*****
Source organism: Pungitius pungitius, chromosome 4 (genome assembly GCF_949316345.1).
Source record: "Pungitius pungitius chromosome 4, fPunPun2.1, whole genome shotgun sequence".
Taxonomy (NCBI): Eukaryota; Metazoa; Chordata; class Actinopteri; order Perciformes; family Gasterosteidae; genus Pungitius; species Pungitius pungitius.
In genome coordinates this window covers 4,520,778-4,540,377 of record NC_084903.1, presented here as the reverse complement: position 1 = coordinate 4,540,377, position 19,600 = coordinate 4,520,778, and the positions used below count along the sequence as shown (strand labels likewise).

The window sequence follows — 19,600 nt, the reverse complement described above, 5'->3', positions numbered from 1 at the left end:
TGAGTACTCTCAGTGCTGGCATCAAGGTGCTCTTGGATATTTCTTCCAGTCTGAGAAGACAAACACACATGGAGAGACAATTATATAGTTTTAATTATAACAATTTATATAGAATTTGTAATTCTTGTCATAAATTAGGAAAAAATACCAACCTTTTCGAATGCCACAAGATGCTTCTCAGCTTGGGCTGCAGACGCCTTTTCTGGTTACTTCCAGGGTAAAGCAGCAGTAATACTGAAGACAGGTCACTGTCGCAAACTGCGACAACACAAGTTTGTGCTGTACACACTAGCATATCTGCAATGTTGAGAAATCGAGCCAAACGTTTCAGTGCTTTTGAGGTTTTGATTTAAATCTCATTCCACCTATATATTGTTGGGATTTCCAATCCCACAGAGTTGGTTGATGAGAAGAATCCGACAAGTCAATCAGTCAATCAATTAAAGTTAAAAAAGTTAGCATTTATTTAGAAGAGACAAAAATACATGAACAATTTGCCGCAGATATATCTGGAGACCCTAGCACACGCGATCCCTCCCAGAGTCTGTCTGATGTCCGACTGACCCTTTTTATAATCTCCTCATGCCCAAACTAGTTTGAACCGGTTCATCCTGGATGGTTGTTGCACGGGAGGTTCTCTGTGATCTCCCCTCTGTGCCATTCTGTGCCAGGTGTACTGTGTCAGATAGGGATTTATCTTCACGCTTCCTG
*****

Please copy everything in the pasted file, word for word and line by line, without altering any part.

Source organism: Pungitius pungitius, chromosome 4 (genome assembly GCF_949316345.1).
Source record: "Pungitius pungitius chromosome 4, fPunPun2.1, whole genome shotgun sequence".
Taxonomy (NCBI): Eukaryota; Metazoa; Chordata; class Actinopteri; order Perciformes; family Gasterosteidae; genus Pungitius; species Pungitius pungitius.
In genome coordinates this window covers 4,520,778-4,540,377 of record NC_084903.1, presented here as the reverse complement: position 1 = coordinate 4,540,377, position 19,600 = coordinate 4,520,778, and the positions used below count along the sequence as shown (strand labels likewise).

The window sequence follows — 19,600 nt, the reverse complement described above, 5'->3', positions numbered from 1 at the left end:
TGAGTACTCTCAGTGCTGGCATCAAGGTGCTCTTGGATATTTCTTCCAGTCTGAGAAGACAAACACACATGGAGAGACAATTATATAGTTTTAATTATAACAATTTATATAGAATTTGTAATTCTTGTCATAAATTAGGAAAAAATACCAACCTTTTCGAATGCCACAAGATGCTTCTCAGCTTGGGCTGCAGACGCCTTTTCTGGTTACTTCCAGGGTAAAGCAGCAGTAATACTGAAGACAGGTCACTGTCGCAAACTGCGACAACACAAGTTTGTGCTGTACACACTAGCATATCTGCAATGTTGAGAAATCGAGCCAAACGTTTCAGTGCTTTTGAGGTTTTGATTTAAATCTCATTCCACCTATATATTGTTGGGATTTCCAATCCCACAGAGTTGGTTGATGAGAAGAATCCGACAAGTCAATCAGTCAATCAATTAAAGTTAAAAAAGTTAGCATTTATTTAGAAGAGACAAAAATACATGAACAATTTGCCGCAGATATATCTGGAGACCCTAGCACACGCGATCCCTCCCAGAGTCTGTCTGATGTCCGACTGACCCTTTTTATAATCTCCTCATGCCCAAACTAGTTTGAACCGGTTCATCCTGGATGGTTGTTGCACGGGAGGTTCTCTGTGATCTCCCCTCTGTGCCATTCTGTGCCAGGTGTACTGTGTCAGATAGGGATTTATCTTCACGCTTCCTG